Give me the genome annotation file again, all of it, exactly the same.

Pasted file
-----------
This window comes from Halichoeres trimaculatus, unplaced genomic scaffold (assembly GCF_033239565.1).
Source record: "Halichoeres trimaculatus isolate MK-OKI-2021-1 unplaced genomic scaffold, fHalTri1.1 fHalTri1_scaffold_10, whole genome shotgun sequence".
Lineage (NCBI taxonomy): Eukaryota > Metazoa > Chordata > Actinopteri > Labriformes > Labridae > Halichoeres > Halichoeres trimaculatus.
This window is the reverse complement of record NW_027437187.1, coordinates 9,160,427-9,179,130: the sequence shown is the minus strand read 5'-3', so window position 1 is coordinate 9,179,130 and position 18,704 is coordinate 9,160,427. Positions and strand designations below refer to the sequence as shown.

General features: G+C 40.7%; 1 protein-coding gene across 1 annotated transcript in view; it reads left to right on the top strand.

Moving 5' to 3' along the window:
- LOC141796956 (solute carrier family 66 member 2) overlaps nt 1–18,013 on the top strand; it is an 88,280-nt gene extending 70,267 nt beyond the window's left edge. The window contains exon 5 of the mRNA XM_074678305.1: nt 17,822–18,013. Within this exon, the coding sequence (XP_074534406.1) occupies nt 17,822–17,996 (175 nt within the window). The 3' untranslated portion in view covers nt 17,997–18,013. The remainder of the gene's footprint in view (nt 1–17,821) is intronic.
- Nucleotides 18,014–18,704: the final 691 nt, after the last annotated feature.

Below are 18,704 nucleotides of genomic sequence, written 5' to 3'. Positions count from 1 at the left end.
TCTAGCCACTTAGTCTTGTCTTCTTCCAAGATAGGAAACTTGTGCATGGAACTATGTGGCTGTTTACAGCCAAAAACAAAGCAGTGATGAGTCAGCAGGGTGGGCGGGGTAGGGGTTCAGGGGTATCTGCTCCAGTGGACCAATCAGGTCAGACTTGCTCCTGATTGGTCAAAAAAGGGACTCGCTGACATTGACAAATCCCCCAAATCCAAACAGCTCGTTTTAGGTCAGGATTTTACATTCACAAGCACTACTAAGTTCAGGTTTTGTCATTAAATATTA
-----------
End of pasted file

This window comes from Halichoeres trimaculatus, unplaced genomic scaffold (assembly GCF_033239565.1).
Source record: "Halichoeres trimaculatus isolate MK-OKI-2021-1 unplaced genomic scaffold, fHalTri1.1 fHalTri1_scaffold_10, whole genome shotgun sequence".
Lineage (NCBI taxonomy): Eukaryota > Metazoa > Chordata > Actinopteri > Labriformes > Labridae > Halichoeres > Halichoeres trimaculatus.
This window is the reverse complement of record NW_027437187.1, coordinates 9,160,427-9,179,130: the sequence shown is the minus strand read 5'-3', so window position 1 is coordinate 9,179,130 and position 18,704 is coordinate 9,160,427. Positions and strand designations below refer to the sequence as shown.

General features: G+C 40.7%; 1 protein-coding gene across 1 annotated transcript in view; it reads left to right on the top strand.

Moving 5' to 3' along the window:
- LOC141796956 (solute carrier family 66 member 2) overlaps nt 1–18,013 on the top strand; it is an 88,280-nt gene extending 70,267 nt beyond the window's left edge. The window contains exon 5 of the mRNA XM_074678305.1: nt 17,822–18,013. Within this exon, the coding sequence (XP_074534406.1) occupies nt 17,822–17,996 (175 nt within the window). The 3' untranslated portion in view covers nt 17,997–18,013. The remainder of the gene's footprint in view (nt 1–17,821) is intronic.
- Nucleotides 18,014–18,704: the final 691 nt, after the last annotated feature.

Below are 18,704 nucleotides of genomic sequence, written 5' to 3'. Positions count from 1 at the left end.
TCTAGCCACTTAGTCTTGTCTTCTTCCAAGATAGGAAACTTGTGCATGGAACTATGTGGCTGTTTACAGCCAAAAACAAAGCAGTGATGAGTCAGCAGGGTGGGCGGGGTAGGGGTTCAGGGGTATCTGCTCCAGTGGACCAATCAGGTCAGACTTGCTCCTGATTGGTCAAAAAAGGGACTCGCTGACATTGACAAATCCCCCAAATCCAAACAGCTCGTTTTAGGTCAGGATTTTACATTCACAAGCACTACTAAGTTCAGGTTTTGTCATTAAATATTA